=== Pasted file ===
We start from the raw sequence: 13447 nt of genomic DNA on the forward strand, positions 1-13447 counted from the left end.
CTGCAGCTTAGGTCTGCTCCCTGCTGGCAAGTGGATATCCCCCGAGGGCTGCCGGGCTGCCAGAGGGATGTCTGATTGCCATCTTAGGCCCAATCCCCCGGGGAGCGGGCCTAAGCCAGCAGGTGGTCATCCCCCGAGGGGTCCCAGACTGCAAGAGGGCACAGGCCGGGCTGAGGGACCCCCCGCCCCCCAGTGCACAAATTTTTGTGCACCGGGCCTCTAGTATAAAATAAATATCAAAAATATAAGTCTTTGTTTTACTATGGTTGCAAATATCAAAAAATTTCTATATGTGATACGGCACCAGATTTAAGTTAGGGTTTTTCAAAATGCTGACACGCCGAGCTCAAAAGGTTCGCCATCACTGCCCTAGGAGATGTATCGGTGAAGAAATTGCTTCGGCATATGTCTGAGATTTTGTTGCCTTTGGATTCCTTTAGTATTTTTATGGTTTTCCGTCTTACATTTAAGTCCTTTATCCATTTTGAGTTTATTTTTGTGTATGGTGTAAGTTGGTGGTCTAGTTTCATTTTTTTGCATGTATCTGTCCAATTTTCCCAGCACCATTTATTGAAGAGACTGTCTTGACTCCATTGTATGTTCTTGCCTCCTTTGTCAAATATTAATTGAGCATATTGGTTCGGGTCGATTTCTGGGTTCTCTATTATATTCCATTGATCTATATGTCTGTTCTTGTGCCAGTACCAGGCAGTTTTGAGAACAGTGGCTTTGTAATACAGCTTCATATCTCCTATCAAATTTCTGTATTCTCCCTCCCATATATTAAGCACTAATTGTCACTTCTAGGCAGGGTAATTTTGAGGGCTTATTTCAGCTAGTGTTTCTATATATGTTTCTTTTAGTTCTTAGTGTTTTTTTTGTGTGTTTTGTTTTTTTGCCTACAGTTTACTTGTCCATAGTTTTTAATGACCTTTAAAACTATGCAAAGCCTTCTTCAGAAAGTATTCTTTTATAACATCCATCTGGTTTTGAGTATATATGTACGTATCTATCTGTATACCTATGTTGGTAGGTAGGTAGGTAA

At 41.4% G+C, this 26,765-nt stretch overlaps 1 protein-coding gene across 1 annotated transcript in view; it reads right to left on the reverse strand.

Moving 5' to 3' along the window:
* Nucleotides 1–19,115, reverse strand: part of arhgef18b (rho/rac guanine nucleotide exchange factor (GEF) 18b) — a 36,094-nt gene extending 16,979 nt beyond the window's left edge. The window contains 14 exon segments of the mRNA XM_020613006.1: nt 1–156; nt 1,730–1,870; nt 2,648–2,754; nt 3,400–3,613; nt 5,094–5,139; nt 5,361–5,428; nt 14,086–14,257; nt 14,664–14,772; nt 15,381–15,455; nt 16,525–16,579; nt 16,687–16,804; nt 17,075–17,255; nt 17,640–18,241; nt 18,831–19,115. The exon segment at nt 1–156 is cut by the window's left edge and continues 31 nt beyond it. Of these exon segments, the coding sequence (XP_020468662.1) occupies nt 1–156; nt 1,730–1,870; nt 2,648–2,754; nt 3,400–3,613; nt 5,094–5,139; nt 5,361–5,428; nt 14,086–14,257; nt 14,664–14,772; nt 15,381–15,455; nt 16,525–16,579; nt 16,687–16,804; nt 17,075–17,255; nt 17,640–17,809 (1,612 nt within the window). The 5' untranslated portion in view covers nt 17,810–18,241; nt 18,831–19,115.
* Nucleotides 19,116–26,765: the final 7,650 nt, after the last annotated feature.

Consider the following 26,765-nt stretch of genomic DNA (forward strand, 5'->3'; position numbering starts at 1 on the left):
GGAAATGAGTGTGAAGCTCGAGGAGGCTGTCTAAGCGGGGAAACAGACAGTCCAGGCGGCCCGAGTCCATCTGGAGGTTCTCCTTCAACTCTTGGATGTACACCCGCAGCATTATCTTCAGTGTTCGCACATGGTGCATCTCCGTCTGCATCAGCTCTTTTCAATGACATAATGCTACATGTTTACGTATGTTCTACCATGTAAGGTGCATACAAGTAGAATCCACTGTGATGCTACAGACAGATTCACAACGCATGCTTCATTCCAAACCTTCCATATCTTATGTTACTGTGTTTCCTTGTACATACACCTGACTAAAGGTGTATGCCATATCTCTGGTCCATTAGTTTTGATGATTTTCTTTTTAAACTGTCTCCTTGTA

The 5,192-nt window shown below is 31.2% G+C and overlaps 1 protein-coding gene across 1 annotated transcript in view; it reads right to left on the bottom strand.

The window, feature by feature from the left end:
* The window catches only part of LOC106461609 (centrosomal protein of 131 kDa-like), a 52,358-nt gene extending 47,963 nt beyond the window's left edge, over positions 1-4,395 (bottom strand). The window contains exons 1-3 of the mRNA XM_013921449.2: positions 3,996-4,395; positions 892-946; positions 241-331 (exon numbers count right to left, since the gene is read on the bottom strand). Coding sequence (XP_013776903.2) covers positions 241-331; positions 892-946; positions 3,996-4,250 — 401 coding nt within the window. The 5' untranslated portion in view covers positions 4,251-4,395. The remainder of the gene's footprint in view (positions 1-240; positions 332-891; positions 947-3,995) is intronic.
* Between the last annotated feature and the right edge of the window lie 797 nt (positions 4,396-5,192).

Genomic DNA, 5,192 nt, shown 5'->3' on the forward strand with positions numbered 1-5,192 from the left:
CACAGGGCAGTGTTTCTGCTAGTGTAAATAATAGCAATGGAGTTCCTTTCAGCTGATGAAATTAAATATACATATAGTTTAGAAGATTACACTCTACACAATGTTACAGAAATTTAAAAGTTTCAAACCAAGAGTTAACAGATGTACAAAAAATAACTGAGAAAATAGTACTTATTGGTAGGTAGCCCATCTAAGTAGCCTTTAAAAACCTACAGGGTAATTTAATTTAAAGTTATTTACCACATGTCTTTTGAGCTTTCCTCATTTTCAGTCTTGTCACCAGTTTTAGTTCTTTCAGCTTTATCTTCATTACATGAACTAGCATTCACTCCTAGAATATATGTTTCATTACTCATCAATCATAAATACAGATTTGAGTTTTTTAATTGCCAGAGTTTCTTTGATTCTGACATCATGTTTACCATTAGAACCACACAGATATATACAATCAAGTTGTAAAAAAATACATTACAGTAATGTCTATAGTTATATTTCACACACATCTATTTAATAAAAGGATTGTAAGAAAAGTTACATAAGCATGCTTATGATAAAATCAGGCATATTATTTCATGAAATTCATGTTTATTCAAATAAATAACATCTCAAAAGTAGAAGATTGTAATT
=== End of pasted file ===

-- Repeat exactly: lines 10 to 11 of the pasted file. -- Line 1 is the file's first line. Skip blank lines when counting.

The window, feature by feature from the left end:
* The window catches only part of LOC106461609 (centrosomal protein of 131 kDa-like), a 52,358-nt gene extending 47,963 nt beyond the window's left edge, over positions 1-4,395 (bottom strand). The window contains exons 1-3 of the mRNA XM_013921449.2: positions 3,996-4,395; positions 892-946; positions 241-331 (exon numbers count right to left, since the gene is read on the bottom strand). Coding sequence (XP_013776903.2) covers positions 241-331; positions 892-946; positions 3,996-4,250 — 401 coding nt within the window. The 5' untranslated portion in view covers positions 4,251-4,395. The remainder of the gene's footprint in view (positions 1-240; positions 332-891; positions 947-3,995) is intronic.